Nic:    Yeah. Is there something you wish had been included in WCAG 2.0 that they didn’t?

Becky:    Hmm, I don’t know. I actually left the group before it actually. I didn’t get to see it all the way through finalization which was a little bit frustrating, but … I guess one of the things that barely made it into 2.1 is some of the color contrast things because I think those are easy ways to make things accessible and the fact that it’s only text and not icons and some of those things, but … no, I don’t have a good answer for that so I should probably stop rambling.

Nic:    and that’s fair enough. That’s fair enough. In terms of color contrast one of my frustrations is these companies that are saying, “Well, you know, my brand guidelines” and I want to say. “Yeah well your branding is fine but if you have white text against a light orange … maybe that’s your brand but man your brand sucks”. So, yeah I was glad to see some of the color contrast come in through 2.1 but I wanted more strict man, more strict.

Becky:    Right

Nic:    Yeah. What’s your favorite word?

Becky:    Oh I didn’t think about that one.

Nic:    Haha! I like to throw a curveball once in a while.

Becky:    Enthusiasm. That’ll be my favourite word today.

Nic:    Enthusiasm. Why?

Becky:    just because it has potential. It is like there’s so much hidden potential in that word. You rush into something … sometimes you’ll make a mistake, sometimes you’ll run in to and discover something that you never thought that you would discover. Just because you went in with sort of an open mind. Enthusiastic, just jump right in.

Nic:    Yeah. Let’s finish this segment for this week with a positive question. Positive vibration. What’s your greatest achievement in terms of Web Accessibility?

Becky:    I think my work on ARIA and the Dojo toolkit was probably one of my greatest achievements. Hopefully, I will have more. I have– in another year or two I’ll have another, bigger one, to say. But, that was really hard, we had people– I mean, in the beginning, we started as dynamic HTML accessibility. People were like, “No, you’re ruining things. You’ve got to get rid of Javascript”. In the beginning a lot of people– there were a lot of people that really were against it. And there still are people that are against it. And I see that. It is somewhat of a Band-Aid but it was a necessary one. But, you know, we also realised we had to prove it would work. So IBM wanted a toolkit that was accessible so they funded myself and other colleagues to work on making the Dojo open source toolkit accessible. And Dojo sort of not as popular as it was back then. Times have changed. But at the time it was the first Javascript toolkit that had a fully accessible widget set.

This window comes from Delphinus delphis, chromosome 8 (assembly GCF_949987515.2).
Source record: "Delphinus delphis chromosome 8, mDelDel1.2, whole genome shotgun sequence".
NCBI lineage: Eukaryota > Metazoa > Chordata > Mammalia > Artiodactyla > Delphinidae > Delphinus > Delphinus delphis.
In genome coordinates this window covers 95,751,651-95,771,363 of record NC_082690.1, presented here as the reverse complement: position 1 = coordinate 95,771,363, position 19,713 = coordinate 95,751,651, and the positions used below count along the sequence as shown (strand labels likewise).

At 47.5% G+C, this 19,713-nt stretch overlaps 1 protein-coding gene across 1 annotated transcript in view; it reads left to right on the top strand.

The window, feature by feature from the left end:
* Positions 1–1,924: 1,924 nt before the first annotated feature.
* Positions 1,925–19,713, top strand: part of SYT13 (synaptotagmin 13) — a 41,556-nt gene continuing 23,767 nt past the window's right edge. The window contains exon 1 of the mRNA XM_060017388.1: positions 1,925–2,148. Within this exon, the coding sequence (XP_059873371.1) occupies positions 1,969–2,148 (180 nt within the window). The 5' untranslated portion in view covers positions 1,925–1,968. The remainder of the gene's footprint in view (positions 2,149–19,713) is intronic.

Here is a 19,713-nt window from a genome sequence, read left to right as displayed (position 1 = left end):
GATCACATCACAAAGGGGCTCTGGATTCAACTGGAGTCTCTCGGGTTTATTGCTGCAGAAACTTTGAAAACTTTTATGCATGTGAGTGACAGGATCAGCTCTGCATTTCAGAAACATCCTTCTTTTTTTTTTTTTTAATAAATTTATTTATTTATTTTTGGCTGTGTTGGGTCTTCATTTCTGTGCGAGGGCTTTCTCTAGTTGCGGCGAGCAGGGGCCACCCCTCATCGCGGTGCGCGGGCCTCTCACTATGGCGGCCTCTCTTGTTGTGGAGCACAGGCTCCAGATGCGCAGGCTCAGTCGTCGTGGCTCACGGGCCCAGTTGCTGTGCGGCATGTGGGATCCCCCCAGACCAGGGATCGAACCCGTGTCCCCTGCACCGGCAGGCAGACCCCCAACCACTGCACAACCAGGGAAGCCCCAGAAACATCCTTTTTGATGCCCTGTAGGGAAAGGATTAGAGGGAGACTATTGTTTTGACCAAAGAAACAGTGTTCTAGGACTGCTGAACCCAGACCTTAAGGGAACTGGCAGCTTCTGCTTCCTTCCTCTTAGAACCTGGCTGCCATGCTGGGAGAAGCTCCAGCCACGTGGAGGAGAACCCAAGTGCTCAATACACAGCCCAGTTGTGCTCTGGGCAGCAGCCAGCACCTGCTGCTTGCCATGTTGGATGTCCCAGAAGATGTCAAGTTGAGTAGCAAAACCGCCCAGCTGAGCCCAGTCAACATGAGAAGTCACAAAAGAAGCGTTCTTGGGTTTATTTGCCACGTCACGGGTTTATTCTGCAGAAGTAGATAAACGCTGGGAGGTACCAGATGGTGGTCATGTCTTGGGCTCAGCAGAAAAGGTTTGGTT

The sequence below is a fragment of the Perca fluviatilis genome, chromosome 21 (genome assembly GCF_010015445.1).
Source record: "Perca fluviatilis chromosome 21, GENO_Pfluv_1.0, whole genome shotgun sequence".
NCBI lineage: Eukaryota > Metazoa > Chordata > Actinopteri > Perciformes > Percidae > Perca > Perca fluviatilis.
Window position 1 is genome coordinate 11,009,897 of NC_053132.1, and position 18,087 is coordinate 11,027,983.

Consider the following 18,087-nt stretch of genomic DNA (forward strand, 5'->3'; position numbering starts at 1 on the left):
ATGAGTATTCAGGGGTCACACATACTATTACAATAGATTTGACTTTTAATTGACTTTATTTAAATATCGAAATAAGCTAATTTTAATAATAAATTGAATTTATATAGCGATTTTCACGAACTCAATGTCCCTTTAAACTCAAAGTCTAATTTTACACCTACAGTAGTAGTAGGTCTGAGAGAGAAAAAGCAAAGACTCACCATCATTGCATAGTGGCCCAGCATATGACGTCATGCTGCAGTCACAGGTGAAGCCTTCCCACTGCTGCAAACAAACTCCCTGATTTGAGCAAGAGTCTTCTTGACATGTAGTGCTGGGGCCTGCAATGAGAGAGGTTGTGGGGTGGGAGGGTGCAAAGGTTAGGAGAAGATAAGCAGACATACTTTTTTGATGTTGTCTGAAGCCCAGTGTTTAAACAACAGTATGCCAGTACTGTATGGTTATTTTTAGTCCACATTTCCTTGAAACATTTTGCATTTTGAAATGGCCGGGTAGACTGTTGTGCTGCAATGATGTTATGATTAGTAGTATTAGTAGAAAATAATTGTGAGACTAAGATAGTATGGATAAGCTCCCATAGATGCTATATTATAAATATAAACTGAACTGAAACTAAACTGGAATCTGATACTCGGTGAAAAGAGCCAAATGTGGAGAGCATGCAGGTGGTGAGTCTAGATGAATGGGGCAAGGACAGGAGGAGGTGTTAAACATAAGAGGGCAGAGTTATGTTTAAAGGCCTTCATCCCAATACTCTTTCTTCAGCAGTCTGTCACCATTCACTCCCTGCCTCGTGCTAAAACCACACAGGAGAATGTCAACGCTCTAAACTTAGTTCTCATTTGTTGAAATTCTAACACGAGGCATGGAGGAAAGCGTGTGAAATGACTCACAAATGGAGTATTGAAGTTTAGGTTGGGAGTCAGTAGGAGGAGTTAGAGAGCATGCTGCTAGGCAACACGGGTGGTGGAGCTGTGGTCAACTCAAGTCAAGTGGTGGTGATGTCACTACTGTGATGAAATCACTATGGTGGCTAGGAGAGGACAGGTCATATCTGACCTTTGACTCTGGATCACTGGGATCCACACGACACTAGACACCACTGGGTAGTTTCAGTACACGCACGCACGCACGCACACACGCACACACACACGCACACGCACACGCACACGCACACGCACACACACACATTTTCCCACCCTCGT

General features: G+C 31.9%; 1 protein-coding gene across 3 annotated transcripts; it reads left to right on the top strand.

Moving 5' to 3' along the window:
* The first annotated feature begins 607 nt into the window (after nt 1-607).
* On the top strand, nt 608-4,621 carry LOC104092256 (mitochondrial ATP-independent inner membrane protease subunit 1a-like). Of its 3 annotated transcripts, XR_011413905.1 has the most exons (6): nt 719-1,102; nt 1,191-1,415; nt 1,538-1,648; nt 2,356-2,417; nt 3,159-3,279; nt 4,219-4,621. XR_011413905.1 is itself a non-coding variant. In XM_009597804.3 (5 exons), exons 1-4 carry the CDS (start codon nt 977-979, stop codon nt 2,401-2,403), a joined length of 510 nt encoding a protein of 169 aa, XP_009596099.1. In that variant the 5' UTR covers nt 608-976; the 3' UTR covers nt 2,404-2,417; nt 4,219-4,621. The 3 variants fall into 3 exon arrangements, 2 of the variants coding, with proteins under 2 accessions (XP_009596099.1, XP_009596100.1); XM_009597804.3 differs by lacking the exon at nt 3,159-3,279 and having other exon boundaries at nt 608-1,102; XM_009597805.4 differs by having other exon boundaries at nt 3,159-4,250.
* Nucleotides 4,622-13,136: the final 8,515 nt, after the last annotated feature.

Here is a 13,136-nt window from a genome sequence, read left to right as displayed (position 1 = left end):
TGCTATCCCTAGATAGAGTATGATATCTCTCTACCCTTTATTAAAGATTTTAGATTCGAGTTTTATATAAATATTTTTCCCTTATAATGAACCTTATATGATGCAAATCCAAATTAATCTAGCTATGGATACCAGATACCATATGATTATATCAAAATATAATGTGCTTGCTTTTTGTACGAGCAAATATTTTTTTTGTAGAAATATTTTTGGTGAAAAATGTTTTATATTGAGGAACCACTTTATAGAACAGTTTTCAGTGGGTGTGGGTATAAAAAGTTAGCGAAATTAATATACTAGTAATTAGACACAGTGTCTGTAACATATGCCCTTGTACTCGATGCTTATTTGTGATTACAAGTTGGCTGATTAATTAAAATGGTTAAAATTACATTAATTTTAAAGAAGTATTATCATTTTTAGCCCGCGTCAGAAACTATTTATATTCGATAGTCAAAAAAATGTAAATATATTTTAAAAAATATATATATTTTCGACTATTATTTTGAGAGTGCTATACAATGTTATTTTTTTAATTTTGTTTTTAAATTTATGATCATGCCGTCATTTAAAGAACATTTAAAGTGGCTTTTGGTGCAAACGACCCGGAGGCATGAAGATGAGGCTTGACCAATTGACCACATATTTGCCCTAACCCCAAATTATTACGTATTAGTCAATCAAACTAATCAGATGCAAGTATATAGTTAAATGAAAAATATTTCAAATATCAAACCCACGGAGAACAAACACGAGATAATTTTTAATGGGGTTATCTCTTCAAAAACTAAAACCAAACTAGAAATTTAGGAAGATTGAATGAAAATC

Nic:    Wow

Becky:    And so that, to me, that was an accomplish– that’s how I met Sharron because that’s what I was– Sharron Rush at Knowbility. That’s when I was talking about dynamic HTML accessibility at CSUN where it had a name. And so I was really honoured to be able to work on that. And I remember how interesting it was when I heard other people talking about ARIA. I was like, wow it really is a thing now. It’s not just the three of us, Aaron, Rich and I that are talking about it. It’s really a thing, it’s really happening. And so I think that for me was the biggest thing.

Nic:    Well I think it’s certainly a big achievement that has had a big impact on people. Still has an impact on people. I mean, I speak about ARIA all the time.

Hey, who came up with the first rule of ARIA. You know, don’t use ARIA if you can help it?

Becky:    I’m not sure it was us. It was funny that one of the times that I heard somebody talk about ARIA they were talking about how people would just put it in and expect the things to just work. And I was like, “What do you mean. You’ve got to put in all the Javascript behind it” and, so that’s not really answering your question, but, that’s when I started hearing that too. The first rule of ARIA is don’t use it. I won’t say that we didn’t think that. It was like, look if you need– if you’re making a select, use a select. You don’t have to make a fancy one. If you’re using a button, use a button. I mean, I still tell people that. And you look at some of the toolkits and it’s like, “oh you want a button. You use this anchor link and then you stick a role on it”. And I’m like, “Why” but yeah. So I don’t know where that– who came up with that. But I’m not sure it was the three of us. We might, we probably said it but not that cleverly.

Nic:    Right. Yeah fair enough.

Hey, Becky. Thank you for this great conversation. Let’s wrap it up and reconvene next week.

Becky:    Okay, that sounds great.

Nic:    Alright

Becky:    Thank you

Nic:    Thank you.

Folks out there, thank you for listening and don’t miss part two which will be made available next week.

Everyone out there, thank you for listening to the show, I hope you enjoyed it and if you do, please do tell your friends about it.
You can get the transcript for this, and all other shows at https://a11yrules.com and a quick reminder, you can get yourselves some neat accessibility branded swag at a11y.store


Catch you next time!